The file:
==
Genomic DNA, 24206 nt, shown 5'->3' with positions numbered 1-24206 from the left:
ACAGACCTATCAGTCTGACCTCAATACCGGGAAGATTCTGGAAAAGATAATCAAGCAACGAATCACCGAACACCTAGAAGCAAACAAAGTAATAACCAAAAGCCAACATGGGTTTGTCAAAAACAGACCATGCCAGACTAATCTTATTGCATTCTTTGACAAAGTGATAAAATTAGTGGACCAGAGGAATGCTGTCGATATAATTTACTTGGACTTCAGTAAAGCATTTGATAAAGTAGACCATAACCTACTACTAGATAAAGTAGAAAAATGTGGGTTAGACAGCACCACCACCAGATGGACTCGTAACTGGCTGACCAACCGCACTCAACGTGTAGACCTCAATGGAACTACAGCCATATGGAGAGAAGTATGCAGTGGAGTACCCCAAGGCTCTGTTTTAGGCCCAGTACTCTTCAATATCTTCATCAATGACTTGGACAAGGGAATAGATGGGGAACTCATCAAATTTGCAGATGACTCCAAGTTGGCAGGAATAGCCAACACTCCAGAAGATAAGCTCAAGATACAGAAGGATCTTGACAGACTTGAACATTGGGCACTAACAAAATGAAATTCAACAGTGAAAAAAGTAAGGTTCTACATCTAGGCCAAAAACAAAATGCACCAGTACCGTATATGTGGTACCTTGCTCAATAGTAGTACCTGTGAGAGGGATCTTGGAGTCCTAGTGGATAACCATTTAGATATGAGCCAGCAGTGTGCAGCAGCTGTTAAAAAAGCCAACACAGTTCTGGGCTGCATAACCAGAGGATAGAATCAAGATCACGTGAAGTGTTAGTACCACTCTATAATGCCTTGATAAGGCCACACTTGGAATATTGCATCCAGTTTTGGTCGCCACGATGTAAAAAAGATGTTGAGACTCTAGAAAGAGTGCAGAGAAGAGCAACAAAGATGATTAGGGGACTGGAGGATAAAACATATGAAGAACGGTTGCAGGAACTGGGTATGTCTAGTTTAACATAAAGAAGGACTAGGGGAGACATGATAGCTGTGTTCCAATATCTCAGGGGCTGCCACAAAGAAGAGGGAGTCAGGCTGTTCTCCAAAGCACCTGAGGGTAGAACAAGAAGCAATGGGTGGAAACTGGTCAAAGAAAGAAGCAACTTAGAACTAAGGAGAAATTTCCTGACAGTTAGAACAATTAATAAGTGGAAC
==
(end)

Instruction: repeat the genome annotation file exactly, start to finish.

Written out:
Genomic DNA, 24206 nt, shown 5'->3' with positions numbered 1-24206 from the left:
ACAGACCTATCAGTCTGACCTCAATACCGGGAAGATTCTGGAAAAGATAATCAAGCAACGAATCACCGAACACCTAGAAGCAAACAAAGTAATAACCAAAAGCCAACATGGGTTTGTCAAAAACAGACCATGCCAGACTAATCTTATTGCATTCTTTGACAAAGTGATAAAATTAGTGGACCAGAGGAATGCTGTCGATATAATTTACTTGGACTTCAGTAAAGCATTTGATAAAGTAGACCATAACCTACTACTAGATAAAGTAGAAAAATGTGGGTTAGACAGCACCACCACCAGATGGACTCGTAACTGGCTGACCAACCGCACTCAACGTGTAGACCTCAATGGAACTACAGCCATATGGAGAGAAGTATGCAGTGGAGTACCCCAAGGCTCTGTTTTAGGCCCAGTACTCTTCAATATCTTCATCAATGACTTGGACAAGGGAATAGATGGGGAACTCATCAAATTTGCAGATGACTCCAAGTTGGCAGGAATAGCCAACACTCCAGAAGATAAGCTCAAGATACAGAAGGATCTTGACAGACTTGAACATTGGGCACTAACAAAATGAAATTCAACAGTGAAAAAAGTAAGGTTCTACATCTAGGCCAAAAACAAAATGCACCAGTACCGTATATGTGGTACCTTGCTCAATAGTAGTACCTGTGAGAGGGATCTTGGAGTCCTAGTGGATAACCATTTAGATATGAGCCAGCAGTGTGCAGCAGCTGTTAAAAAAGCCAACACAGTTCTGGGCTGCATAACCAGAGGATAGAATCAAGATCACGTGAAGTGTTAGTACCACTCTATAATGCCTTGATAAGGCCACACTTGGAATATTGCATCCAGTTTTGGTCGCCACGATGTAAAAAAGATGTTGAGACTCTAGAAAGAGTGCAGAGAAGAGCAACAAAGATGATTAGGGGACTGGAGGATAAAACATATGAAGAACGGTTGCAGGAACTGGGTATGTCTAGTTTAACATAAAGAAGGACTAGGGGAGACATGATAGCTGTGTTCCAATATCTCAGGGGCTGCCACAAAGAAGAGGGAGTCAGGCTGTTCTCCAAAGCACCTGAGGGTAGAACAAGAAGCAATGGGTGGAAACTGGTCAAAGAAAGAAGCAACTTAGAACTAAGGAGAAATTTCCTGACAGTTAGAACAATTAATAAGTGGAAC